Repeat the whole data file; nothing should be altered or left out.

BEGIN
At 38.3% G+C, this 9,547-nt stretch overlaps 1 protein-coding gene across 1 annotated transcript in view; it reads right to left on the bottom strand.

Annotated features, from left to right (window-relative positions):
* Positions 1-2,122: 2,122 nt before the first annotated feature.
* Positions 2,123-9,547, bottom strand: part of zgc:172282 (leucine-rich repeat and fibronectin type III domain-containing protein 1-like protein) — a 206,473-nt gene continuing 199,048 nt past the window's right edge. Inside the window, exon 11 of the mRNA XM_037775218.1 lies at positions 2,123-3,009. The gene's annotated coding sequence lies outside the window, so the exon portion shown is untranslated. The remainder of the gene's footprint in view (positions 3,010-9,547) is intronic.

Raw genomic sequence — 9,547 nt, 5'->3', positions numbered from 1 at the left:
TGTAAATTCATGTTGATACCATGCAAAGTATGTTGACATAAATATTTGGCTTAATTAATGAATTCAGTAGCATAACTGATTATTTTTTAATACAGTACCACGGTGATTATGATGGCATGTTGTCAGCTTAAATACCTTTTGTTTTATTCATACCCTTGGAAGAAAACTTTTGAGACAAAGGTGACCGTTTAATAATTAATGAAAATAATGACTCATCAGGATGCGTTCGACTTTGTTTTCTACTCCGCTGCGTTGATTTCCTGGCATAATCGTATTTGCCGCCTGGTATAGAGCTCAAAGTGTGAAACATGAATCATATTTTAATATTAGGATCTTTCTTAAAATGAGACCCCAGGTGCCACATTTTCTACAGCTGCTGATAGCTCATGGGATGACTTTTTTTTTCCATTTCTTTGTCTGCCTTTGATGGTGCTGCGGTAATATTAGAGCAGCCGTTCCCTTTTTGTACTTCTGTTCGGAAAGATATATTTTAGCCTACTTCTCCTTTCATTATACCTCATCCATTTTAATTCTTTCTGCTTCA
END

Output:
At 38.3% G+C, this 9,547-nt stretch overlaps 1 protein-coding gene across 1 annotated transcript in view; it reads right to left on the bottom strand.

Annotated features, from left to right (window-relative positions):
* Positions 1-2,122: 2,122 nt before the first annotated feature.
* Positions 2,123-9,547, bottom strand: part of zgc:172282 (leucine-rich repeat and fibronectin type III domain-containing protein 1-like protein) — a 206,473-nt gene continuing 199,048 nt past the window's right edge. Inside the window, exon 11 of the mRNA XM_037775218.1 lies at positions 2,123-3,009. The gene's annotated coding sequence lies outside the window, so the exon portion shown is untranslated. The remainder of the gene's footprint in view (positions 3,010-9,547) is intronic.

Raw genomic sequence — 9,547 nt, 5'->3', positions numbered from 1 at the left:
TGTAAATTCATGTTGATACCATGCAAAGTATGTTGACATAAATATTTGGCTTAATTAATGAATTCAGTAGCATAACTGATTATTTTTTAATACAGTACCACGGTGATTATGATGGCATGTTGTCAGCTTAAATACCTTTTGTTTTATTCATACCCTTGGAAGAAAACTTTTGAGACAAAGGTGACCGTTTAATAATTAATGAAAATAATGACTCATCAGGATGCGTTCGACTTTGTTTTCTACTCCGCTGCGTTGATTTCCTGGCATAATCGTATTTGCCGCCTGGTATAGAGCTCAAAGTGTGAAACATGAATCATATTTTAATATTAGGATCTTTCTTAAAATGAGACCCCAGGTGCCACATTTTCTACAGCTGCTGATAGCTCATGGGATGACTTTTTTTTTCCATTTCTTTGTCTGCCTTTGATGGTGCTGCGGTAATATTAGAGCAGCCGTTCCCTTTTTGTACTTCTGTTCGGAAAGATATATTTTAGCCTACTTCTCCTTTCATTATACCTCATCCATTTTAATTCTTTCTGCTTCA